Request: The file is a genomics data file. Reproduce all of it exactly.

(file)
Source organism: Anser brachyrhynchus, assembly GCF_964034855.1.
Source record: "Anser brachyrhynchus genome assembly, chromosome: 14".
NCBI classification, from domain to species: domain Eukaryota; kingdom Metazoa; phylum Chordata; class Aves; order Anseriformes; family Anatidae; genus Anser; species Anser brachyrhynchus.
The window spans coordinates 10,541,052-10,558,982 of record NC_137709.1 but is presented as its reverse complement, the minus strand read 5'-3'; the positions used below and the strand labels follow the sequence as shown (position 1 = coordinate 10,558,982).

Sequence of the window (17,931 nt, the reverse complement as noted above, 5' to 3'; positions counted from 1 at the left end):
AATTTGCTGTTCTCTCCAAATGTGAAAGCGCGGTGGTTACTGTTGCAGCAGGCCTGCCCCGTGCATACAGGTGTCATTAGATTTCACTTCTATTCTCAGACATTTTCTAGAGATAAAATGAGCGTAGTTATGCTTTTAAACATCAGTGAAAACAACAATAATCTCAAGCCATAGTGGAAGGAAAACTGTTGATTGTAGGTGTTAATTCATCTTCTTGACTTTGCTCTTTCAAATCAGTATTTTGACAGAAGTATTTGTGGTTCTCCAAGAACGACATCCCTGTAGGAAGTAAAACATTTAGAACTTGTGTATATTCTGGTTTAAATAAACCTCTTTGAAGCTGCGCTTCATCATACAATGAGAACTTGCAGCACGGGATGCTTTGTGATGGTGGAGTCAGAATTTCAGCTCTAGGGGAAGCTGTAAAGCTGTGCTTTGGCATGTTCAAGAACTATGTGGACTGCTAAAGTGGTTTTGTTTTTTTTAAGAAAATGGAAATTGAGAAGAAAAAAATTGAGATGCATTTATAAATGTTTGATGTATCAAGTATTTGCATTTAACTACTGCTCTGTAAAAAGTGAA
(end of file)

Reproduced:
Source organism: Anser brachyrhynchus, assembly GCF_964034855.1.
Source record: "Anser brachyrhynchus genome assembly, chromosome: 14".
NCBI classification, from domain to species: domain Eukaryota; kingdom Metazoa; phylum Chordata; class Aves; order Anseriformes; family Anatidae; genus Anser; species Anser brachyrhynchus.
The window spans coordinates 10,541,052-10,558,982 of record NC_137709.1 but is presented as its reverse complement, the minus strand read 5'-3'; the positions used below and the strand labels follow the sequence as shown (position 1 = coordinate 10,558,982).

Sequence of the window (17,931 nt, the reverse complement as noted above, 5' to 3'; positions counted from 1 at the left end):
AATTTGCTGTTCTCTCCAAATGTGAAAGCGCGGTGGTTACTGTTGCAGCAGGCCTGCCCCGTGCATACAGGTGTCATTAGATTTCACTTCTATTCTCAGACATTTTCTAGAGATAAAATGAGCGTAGTTATGCTTTTAAACATCAGTGAAAACAACAATAATCTCAAGCCATAGTGGAAGGAAAACTGTTGATTGTAGGTGTTAATTCATCTTCTTGACTTTGCTCTTTCAAATCAGTATTTTGACAGAAGTATTTGTGGTTCTCCAAGAACGACATCCCTGTAGGAAGTAAAACATTTAGAACTTGTGTATATTCTGGTTTAAATAAACCTCTTTGAAGCTGCGCTTCATCATACAATGAGAACTTGCAGCACGGGATGCTTTGTGATGGTGGAGTCAGAATTTCAGCTCTAGGGGAAGCTGTAAAGCTGTGCTTTGGCATGTTCAAGAACTATGTGGACTGCTAAAGTGGTTTTGTTTTTTTTAAGAAAATGGAAATTGAGAAGAAAAAAATTGAGATGCATTTATAAATGTTTGATGTATCAAGTATTTGCATTTAACTACTGCTCTGTAAAAAGTGAA